She is that powerful, moving, invisible yet real presence, blowing into our lives as gently as each breath, or as powerfully as a hurricane. She is that energy heating up our lives as gently as a candle, or with the awesome power of a wildfire. Which version of the Spirit do you prefer?
This Sunday, we honor the moment when the disciples experienced the Holy Spirit and realized that they no longer needed the physical presence of Jesus. Each of them had his own inner conduit to God. So do we, if we dare to seek her.
Here’s how Luke (Acts 2:1-6) describes the moment, in the Message
When the Feast of Pentecost came, they were all together in one place. Without warning there was a sound like a strong wind, gale force—no one could tell where it came from. It filled the whole building. Then, like a wildfire, the Holy Spirit spread through their ranks, and they started speaking in a number of different languages as the Spirit prompted them.
There were many Jews staying in Jerusalem just then, devout pilgrims from all over the world. When they heard the sound, they came on the run. Then when they heard, one after another, their own mother tongues being spoken, they were thunderstruck. They couldn’t for the life of them figure out what was going on, and kept saying, “Aren’t these all Galileans? How come we’re hearing them talk in our various mother tongues?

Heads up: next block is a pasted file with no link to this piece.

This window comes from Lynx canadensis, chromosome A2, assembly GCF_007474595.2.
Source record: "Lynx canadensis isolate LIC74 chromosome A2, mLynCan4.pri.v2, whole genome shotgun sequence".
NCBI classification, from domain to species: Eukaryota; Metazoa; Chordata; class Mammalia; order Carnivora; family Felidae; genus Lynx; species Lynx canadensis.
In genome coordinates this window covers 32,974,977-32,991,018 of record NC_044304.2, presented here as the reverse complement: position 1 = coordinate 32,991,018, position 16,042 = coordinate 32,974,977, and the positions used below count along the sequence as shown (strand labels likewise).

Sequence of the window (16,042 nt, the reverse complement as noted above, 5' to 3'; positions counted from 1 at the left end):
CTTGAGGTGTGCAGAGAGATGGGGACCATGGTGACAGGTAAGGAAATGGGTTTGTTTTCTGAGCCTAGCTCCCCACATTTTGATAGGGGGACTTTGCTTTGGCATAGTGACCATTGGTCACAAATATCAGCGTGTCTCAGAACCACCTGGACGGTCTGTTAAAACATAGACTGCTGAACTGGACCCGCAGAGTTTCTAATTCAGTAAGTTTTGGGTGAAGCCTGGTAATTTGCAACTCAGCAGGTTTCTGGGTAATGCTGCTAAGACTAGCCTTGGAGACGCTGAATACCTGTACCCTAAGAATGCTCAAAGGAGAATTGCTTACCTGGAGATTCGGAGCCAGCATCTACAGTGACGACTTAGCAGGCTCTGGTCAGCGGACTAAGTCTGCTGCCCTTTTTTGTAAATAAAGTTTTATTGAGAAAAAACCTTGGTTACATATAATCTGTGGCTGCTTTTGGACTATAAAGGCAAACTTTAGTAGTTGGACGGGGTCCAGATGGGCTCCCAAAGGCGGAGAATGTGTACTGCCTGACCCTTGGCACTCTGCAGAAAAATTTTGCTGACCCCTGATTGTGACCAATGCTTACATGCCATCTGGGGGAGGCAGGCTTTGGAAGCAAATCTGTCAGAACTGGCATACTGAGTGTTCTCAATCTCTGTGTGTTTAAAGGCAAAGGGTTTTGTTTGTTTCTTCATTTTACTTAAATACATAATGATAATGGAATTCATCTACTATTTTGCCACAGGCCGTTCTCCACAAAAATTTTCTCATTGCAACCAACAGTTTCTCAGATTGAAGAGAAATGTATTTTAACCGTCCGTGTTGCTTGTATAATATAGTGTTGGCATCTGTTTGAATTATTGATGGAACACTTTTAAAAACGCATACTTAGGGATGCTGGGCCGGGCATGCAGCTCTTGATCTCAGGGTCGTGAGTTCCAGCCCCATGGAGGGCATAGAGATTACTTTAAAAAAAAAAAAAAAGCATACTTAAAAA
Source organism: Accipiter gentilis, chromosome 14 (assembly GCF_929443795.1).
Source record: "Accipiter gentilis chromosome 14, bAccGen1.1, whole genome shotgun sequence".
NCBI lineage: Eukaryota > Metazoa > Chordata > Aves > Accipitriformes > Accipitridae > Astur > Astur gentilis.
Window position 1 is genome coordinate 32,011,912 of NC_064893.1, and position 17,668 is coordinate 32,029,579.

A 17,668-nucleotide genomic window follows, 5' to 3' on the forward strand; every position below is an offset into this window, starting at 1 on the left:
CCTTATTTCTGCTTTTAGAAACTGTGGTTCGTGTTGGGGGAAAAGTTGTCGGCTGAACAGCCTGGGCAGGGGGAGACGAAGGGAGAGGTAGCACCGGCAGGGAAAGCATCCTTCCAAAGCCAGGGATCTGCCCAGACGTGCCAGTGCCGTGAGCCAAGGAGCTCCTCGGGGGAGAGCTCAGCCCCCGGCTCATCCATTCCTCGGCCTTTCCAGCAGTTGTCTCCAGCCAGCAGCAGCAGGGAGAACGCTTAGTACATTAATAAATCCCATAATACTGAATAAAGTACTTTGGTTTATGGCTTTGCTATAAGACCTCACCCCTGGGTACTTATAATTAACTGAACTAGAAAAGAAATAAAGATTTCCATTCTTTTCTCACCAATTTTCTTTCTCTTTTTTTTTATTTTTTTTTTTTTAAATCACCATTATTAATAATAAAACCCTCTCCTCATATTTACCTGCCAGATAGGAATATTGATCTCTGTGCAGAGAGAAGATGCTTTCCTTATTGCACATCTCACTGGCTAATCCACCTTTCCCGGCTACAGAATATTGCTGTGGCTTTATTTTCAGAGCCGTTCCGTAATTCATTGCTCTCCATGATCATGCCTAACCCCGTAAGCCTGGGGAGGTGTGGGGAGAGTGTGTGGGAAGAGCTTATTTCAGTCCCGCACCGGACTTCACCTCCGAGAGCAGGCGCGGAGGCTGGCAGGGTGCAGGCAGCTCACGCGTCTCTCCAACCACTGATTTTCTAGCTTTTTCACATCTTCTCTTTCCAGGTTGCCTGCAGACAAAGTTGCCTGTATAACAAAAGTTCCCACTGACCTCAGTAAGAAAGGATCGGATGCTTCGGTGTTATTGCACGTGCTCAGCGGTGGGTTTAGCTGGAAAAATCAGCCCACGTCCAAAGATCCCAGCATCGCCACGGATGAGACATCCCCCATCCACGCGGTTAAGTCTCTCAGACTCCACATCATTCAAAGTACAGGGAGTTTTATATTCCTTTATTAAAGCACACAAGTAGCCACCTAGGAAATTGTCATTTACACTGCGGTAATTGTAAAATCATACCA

The Pentecost spirit is captured in a powerful poem by William Blake:
Unless the eye catch fire,
The God will not be seen.
Unless the ear catch fire
The God will not be heard.
Unless the tongue catch fire
The God will not be named.
Unless the heart catch fire,
The God will not be loved.
Unless the mind catch fire,
The God will not be known.